UK to seek Irish help in technological solution to keep Border open

Dublin willing to consider ‘sensible and realistic’ solutions proven effective

Theresa May told the House of Commons that preparatory work on alternative arrangements to avoid implementing a border backstop would begin before Britain leaves the EU. Photograph: Will Oliver/Bloomberg

Britain will seek the co-operation of Irish authorities in exploring technological solutions to keeping the Irish Border open after Brexit if European Union leaders approve a draft deal next Sunday.

Theresa May told the House of Commons yesterday that preparatory work on alternative arrangements to avoid implementing a backstop would begin before Britain leaves the EU next March.

A senior British official said that although no process had been agreed with Dublin “all customs facilitation requires work with the other side of the border so I would anticipate the same being true for these facilitations”.

The prime minister’s official spokesman said that any such co-operation would be part of a commitment in the political declaration between the EU and UK published yesterday. “It commits each side to undertaking preparatory work to make sure that talks can start as quickly as possible once we’ve left the EU.”



The Government has previously said that technological solutions to avoid a hard border had been “judged inadequate or unworkable”.

A spokesman last night said that Dublin “has always said it is willing to consider sensible and realistic solutions that will avoid a hard border, so long as their effectiveness can be proved,” but that this would form part of the negotiations between EU and UK.

"Preventing a hard border in Ireland has always been the Government's priority," the Government spokesman said.

He added that the withdrawal agreement, a legal document, includes the “backstop” option that guarantees there would be no hard border “unless and until something better arises”.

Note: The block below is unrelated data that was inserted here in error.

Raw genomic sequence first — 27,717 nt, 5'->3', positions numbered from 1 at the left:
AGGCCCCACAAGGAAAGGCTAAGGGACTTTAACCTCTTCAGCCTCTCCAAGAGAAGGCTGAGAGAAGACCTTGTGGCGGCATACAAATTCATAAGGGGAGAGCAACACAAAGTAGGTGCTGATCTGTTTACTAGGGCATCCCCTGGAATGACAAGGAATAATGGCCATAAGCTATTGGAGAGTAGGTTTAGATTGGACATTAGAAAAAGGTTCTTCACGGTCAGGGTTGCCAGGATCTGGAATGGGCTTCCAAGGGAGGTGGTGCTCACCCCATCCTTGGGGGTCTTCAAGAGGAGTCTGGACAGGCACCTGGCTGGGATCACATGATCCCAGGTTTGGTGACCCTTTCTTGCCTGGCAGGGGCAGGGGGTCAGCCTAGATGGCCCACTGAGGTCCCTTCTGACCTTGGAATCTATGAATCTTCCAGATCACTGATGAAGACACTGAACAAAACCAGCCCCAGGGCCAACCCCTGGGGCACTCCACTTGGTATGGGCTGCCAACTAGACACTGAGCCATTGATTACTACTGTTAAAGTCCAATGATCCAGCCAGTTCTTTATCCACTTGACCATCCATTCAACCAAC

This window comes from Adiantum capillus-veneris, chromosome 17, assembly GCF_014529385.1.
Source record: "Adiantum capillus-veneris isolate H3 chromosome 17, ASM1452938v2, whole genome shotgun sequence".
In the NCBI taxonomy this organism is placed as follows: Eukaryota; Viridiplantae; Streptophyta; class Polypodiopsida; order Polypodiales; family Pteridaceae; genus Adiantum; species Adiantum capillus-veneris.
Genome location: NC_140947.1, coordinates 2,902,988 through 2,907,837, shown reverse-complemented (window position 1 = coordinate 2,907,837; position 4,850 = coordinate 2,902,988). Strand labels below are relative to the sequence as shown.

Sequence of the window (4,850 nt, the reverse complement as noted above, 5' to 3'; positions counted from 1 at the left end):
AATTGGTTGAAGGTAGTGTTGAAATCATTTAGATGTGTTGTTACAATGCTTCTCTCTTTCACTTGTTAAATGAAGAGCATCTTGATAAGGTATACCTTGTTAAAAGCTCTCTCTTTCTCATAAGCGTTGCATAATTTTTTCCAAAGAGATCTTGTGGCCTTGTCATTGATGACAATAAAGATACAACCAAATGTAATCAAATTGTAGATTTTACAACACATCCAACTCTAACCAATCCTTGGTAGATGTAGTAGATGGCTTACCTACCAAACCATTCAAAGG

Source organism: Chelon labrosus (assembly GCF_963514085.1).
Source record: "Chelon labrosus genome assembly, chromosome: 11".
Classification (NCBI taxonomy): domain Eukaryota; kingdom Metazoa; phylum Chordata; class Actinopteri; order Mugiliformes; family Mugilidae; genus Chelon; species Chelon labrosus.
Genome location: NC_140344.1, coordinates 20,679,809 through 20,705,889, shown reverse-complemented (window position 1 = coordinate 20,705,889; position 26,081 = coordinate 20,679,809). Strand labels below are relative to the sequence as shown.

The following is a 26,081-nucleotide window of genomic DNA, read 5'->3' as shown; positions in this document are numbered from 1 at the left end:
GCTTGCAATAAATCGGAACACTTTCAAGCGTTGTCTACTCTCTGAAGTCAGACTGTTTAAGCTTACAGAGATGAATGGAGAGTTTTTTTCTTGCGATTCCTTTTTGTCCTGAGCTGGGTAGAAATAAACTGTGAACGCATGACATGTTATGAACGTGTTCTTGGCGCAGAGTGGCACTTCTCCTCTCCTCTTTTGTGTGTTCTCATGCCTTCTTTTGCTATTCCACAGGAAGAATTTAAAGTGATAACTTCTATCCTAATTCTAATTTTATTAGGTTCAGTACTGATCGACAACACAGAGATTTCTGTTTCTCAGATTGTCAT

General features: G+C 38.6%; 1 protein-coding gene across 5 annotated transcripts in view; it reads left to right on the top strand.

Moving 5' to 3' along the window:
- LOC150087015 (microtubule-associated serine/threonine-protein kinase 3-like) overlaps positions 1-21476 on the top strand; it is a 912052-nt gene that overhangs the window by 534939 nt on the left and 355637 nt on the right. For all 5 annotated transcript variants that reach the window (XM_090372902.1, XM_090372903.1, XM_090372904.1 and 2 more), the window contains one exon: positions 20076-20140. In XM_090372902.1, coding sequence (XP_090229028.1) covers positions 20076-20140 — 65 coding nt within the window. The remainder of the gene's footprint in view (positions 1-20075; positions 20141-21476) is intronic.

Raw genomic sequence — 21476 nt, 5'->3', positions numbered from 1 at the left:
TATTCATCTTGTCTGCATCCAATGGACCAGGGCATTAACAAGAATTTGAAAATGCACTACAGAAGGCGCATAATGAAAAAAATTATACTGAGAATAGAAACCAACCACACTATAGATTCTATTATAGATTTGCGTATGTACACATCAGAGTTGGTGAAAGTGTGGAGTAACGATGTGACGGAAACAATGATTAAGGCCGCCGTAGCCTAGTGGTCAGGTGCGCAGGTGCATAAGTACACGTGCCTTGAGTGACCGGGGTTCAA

“The Government has made clear that it does not wish to use the backstop and prefers that a deep and new relationship can be negotiated, involving no hard border,” he said.

Security co-operation

The 26-page political declaration promises Britain a wide-ranging free trade agreement with the EU, without tariffs or quotas, and to maintain current levels of internal and external security co-operation.

It speaks of “an ambitious, broad, deep and flexible partnership across trade and economic cooperation, law enforcement and criminal justice, foreign policy, security and defence and wider areas of co-operation based on a balance of rights and obligations.”

The document has been sent to the 27 EU other capitals and is set to be approved by the bloc’s leaders on Sunday alongside the much weightier and legally binding treaty, the withdrawal agreement.

Mrs May hailed the declaration as “right for the whole of the UK” but the DUP’s Brexit spokesman Sammy Wilson described it as a “non-binding aspirational agreement of convenience”. Mr Wilson said the document was drafted to help Ms May “rather than mitigate the very damaging and dangerous” draft withdrawal deal.

Denis Staunton

Denis Staunton

Denis Staunton is China Correspondent of The Irish Times

Patrick Smyth

Patrick Smyth

Patrick Smyth is former Europe editor of The Irish Times

Simon Carswell

Simon Carswell

Simon Carswell is News Editor of The Irish Times